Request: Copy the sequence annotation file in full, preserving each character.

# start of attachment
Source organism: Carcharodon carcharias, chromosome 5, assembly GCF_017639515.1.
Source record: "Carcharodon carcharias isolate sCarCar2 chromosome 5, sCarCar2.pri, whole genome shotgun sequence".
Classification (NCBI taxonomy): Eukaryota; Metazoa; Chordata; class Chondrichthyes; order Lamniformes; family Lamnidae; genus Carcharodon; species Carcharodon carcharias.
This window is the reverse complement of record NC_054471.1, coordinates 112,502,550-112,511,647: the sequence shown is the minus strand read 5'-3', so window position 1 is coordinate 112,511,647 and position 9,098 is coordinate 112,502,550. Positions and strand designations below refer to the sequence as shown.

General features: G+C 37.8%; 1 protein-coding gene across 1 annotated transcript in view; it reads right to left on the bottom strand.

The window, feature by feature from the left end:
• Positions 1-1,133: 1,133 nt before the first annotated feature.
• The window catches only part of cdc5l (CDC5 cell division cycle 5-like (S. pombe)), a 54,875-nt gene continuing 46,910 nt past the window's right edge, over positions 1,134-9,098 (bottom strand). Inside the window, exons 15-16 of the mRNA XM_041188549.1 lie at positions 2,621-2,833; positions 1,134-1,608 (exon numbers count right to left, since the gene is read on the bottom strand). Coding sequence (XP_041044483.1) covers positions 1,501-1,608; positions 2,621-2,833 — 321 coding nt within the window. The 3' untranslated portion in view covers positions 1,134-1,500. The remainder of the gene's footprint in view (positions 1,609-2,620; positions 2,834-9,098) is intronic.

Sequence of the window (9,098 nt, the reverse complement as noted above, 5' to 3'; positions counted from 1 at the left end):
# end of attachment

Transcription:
Source organism: Carcharodon carcharias, chromosome 5, assembly GCF_017639515.1.
Source record: "Carcharodon carcharias isolate sCarCar2 chromosome 5, sCarCar2.pri, whole genome shotgun sequence".
Classification (NCBI taxonomy): Eukaryota; Metazoa; Chordata; class Chondrichthyes; order Lamniformes; family Lamnidae; genus Carcharodon; species Carcharodon carcharias.
This window is the reverse complement of record NC_054471.1, coordinates 112,502,550-112,511,647: the sequence shown is the minus strand read 5'-3', so window position 1 is coordinate 112,511,647 and position 9,098 is coordinate 112,502,550. Positions and strand designations below refer to the sequence as shown.

General features: G+C 37.8%; 1 protein-coding gene across 1 annotated transcript in view; it reads right to left on the bottom strand.

The window, feature by feature from the left end:
• Positions 1-1,133: 1,133 nt before the first annotated feature.
• The window catches only part of cdc5l (CDC5 cell division cycle 5-like (S. pombe)), a 54,875-nt gene continuing 46,910 nt past the window's right edge, over positions 1,134-9,098 (bottom strand). Inside the window, exons 15-16 of the mRNA XM_041188549.1 lie at positions 2,621-2,833; positions 1,134-1,608 (exon numbers count right to left, since the gene is read on the bottom strand). Coding sequence (XP_041044483.1) covers positions 1,501-1,608; positions 2,621-2,833 — 321 coding nt within the window. The 3' untranslated portion in view covers positions 1,134-1,500. The remainder of the gene's footprint in view (positions 1,609-2,620; positions 2,834-9,098) is intronic.

Sequence of the window (9,098 nt, the reverse complement as noted above, 5' to 3'; positions counted from 1 at the left end):